Susceptibility testing. Antimicrobial susceptibility testing of all SA isolates was performed according to the current guidelines of the European Committee on Antimicrobial Susceptibility Testing (EUCAST, http://www.eucast.org/clinical_breakpoints/; accessed December 2017) by disc diffusion or the E-test method on Müeller-Hinton agar plates. The antimicrobial discs (Oxoid Ltd., UK) contained gentamicin (10 µg), amika cin (30 µg), tobramycin (10 µg), neomycin (10 µg), cipro floxacin (5 µg), moxifloxacin (5 µg), trimethoprim/sulfamethoxazole (1.25/23.75 µg), clindamycin (2 µg), erythromycin (15 µg), chloramphenicol (30 µg), and tetracycline (30 µg). Antimicrobial susceptibility to neomycin was interpreted according to the standards of the British Society for Antimicrobial Chemotherapy Version 14.0, 05.01.2015 (BSAC, http://bsac.org.uk/wp-content/uploads/2012/02/BSAC-Susceptibility-testing-version-14.pdf). For vancomycin, the minimal inhibitory concentration (MIC) was determined by E-test (bioMérieux, France).

The methicillin-resistant Staphylococcus aureus (MRSA) phenotype was detected using a cefoxitin disc (30 μg). The macrolide-lincosamide-streptogramin B (MLSB) phenotype was determined according to a previously published protocol (Leclercq 2002).

The categories of antimicrobial resistance. Strains were divided into six categories based on their resistance to several antimicrobial agent categories (aminoglycosides, fluoroquinolones, folate pathway inhibitors, lincosamides, macrolides, phenicols, and tetracyclines). The susceptibility of the isolate to all antimicrobial agents from all categories examined denoted “0”; “5 or more” meant resistance to five or more categories.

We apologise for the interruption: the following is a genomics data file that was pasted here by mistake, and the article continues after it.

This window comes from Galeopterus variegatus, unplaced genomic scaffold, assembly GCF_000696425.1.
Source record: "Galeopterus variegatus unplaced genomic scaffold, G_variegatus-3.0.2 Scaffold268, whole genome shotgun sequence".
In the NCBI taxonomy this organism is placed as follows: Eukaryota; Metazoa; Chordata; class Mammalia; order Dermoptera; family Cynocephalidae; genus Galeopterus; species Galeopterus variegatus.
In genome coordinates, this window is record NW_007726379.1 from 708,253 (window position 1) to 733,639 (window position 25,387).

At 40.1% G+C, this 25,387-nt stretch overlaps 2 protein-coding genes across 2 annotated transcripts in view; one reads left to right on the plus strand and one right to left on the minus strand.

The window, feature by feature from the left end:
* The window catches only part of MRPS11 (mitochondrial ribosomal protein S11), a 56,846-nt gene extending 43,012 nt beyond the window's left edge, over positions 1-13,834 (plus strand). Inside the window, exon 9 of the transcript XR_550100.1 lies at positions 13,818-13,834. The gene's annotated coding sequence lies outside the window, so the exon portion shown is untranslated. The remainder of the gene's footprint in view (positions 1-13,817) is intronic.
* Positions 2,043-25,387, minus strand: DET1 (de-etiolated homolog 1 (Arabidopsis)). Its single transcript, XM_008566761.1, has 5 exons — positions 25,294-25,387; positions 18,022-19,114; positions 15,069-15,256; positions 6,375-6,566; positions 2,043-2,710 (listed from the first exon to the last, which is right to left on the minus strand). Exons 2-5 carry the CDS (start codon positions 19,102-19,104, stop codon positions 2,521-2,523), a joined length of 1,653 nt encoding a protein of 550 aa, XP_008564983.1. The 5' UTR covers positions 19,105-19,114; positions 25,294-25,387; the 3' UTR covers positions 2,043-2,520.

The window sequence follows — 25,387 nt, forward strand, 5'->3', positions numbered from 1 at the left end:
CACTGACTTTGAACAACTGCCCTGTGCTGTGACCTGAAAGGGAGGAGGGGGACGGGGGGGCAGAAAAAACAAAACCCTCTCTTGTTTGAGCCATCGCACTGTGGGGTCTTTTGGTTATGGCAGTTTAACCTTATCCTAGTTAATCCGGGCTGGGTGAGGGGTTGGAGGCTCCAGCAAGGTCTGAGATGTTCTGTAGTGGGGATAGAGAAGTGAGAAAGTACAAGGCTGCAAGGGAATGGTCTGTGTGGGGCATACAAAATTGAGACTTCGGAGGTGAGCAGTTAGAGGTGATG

DNA isolation. The bacterial strains were grown overnight at 37°C in tryptic soy broth medium and total DNA was isolated with the Genomic Mini Kit (A&A Biotechnology, Gdynia, Poland) according to the manufacturer’s instructions.

Polymerase Chain Reaction (PCR)-based detection of resistance and virulence genes. PCR amplification was used to detect the mecA gene using previously described primers (Pereira et al. 2010). As controls, SA ATCC 33591 (mecA+) and SA ATCC 25923 (mecA−) were employed. PCR was also used to detect the presence of a gene resistant to mupirocin (mupA gene) (Anthony et al. 1999). SA ATCC BAA-1708 (mupA+) was employed as a control. The erythromycin resistance genes (ermA, ermB, ermC, and msr) were detected by multiplex PCR (Sutcliffe et al. 1996). The bands were visualized with the UVP GelDocIT Imaging System (UVP, Upland, Canada) after 1.5%-TBE-agarose electrophoresis (70 min, 90 mV) and staining with ethidium bromide (Bio-Rad, Warsaw, Poland). A DNA-ladder of 100–1000 bp (Thermo Scientific, Waltham, MA, USA) was used as a size marker.

SA isolates were verified for the presence of the following virulence genes: lukE (LukDE leukocidin), pvl (Panton-Valentine leukocidin, PVL), tsst-1 (toxic shock syndrome toxin-1, TSST-1), etA, and etB (exfoliative toxin A or B; EtA, EtB) using PCR and the previously described primers (Johnson et al. 1991; Lina et al. 1999). The strains used as controls were kindly provided by Prof. Marek Gniadkowski, National Medicines Institute, Warsaw, Poland.

To determine the spa type of the polymorphic X-region of the SA protein A, the spa gene was amplified by PCR and sequenced. Chromatograms obtained from sequencing were analyzed using DNAGear Spa Typing Software (Al-Tam et al. 2012).